Parks and recreation
Later this summer, residents of Little Village–Chicago’s most park-starved neighborhood–will celebrate the opening of a new, artificial turf soccer field.
Rowing on the Bronx River
It won’t even mean more green space (the field replaces an old, nearly useless natural turf one). But the level of enthusiasm for the new field (with lights!) reflects the value that parks and recreational space play in community redevelopment. In short, you gotta have ‘em.
A recent story by New York Times architecture critic Michael Kimmelman doesn’t make that exact case, but it elegantly describes the value that parks–in this case along the south end of the Bronx River–bring to underserved communities. He writes about the importance of the space for healthy citizens, for recreational space, for local beauty.
He also chronicles the complicated, tortured and nearly endless paths that advocates must follow to make these projects happen and the essential involvement of government to see them through.
By the end of the piece, it’s clear that most of what Kimmelman says about the creation of these pocket parks in the Bronx can be applied to community development projects anywhere. Does this sound familiar?
"The South Bronx illustrates how government, although it can be obstructionist and infuriating, is also indispensable to urban improvement."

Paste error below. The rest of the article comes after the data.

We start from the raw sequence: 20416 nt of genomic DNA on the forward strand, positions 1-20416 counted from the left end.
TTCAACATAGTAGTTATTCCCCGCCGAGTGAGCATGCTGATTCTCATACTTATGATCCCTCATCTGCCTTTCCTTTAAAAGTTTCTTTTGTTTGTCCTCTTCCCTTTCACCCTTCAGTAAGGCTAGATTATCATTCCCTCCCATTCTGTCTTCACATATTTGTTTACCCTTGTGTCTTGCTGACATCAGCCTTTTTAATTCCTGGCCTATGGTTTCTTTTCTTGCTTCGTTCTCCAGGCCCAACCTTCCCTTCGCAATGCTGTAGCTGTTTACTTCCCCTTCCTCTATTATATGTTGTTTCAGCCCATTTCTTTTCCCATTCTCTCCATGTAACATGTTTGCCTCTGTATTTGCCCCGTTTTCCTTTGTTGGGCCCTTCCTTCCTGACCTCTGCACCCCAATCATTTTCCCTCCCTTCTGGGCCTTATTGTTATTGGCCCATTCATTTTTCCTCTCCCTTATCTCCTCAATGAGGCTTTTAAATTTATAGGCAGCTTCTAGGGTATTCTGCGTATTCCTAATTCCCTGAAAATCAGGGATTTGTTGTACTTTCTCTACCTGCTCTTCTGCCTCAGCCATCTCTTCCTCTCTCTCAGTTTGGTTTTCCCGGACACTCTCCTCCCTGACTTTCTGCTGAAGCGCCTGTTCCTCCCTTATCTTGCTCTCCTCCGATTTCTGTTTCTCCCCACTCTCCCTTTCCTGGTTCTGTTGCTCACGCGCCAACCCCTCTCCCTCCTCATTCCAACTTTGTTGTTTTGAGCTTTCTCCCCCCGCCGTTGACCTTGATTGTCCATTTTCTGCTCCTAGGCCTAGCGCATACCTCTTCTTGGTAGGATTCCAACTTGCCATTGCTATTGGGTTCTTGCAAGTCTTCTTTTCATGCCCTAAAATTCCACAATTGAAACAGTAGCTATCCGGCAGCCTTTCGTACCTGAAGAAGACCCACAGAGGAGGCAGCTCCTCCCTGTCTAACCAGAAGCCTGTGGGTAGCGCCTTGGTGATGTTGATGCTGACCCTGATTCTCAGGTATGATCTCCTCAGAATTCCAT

“The transformation of the banks of the Bronx River has involved an alphabet soup of public entities and local organizations like Rocking the Boat, Sustainable South Bronx, Youth Ministries for Peace and Justice, Partnership for Parks and the Bronx River Alliance. The Bloomberg administration has made the project a special priority. The South Bronx illustrates how government, although it can be obstructionist and infuriating, is also indispensable to urban improvement. Different federal administrations have mandated cooperation by often competing agencies. Dozens of community groups have subordinated their own pet interests to cleaning the river and creating parks.
“The results aren’t complete or perfect, far from it. The new parks are still piecemeal and disconnected, plagued by good intentions, half-measures and bureaucratic foul-ups. Boat launches don’t work; green spaces aren’t always kept clean; sites are created without adequate programming. Progress is painfully slow. Still, what’s happened, under the circumstances, is hardly short of miraculous.”
Telling the “story” of comprehensive community development, if there is one, is complicated because the business takes so long that no one really knows where it’s going while it’s happening.
Now that the dust has settled on these Bronx River parks, Kimmelman’s excellent article and the accompanying video tell a story–40 years in the making–that is compelling indeed. There must be more of them.
Posted in New York, Parks, Open Space & Greening, Thinking Out Loud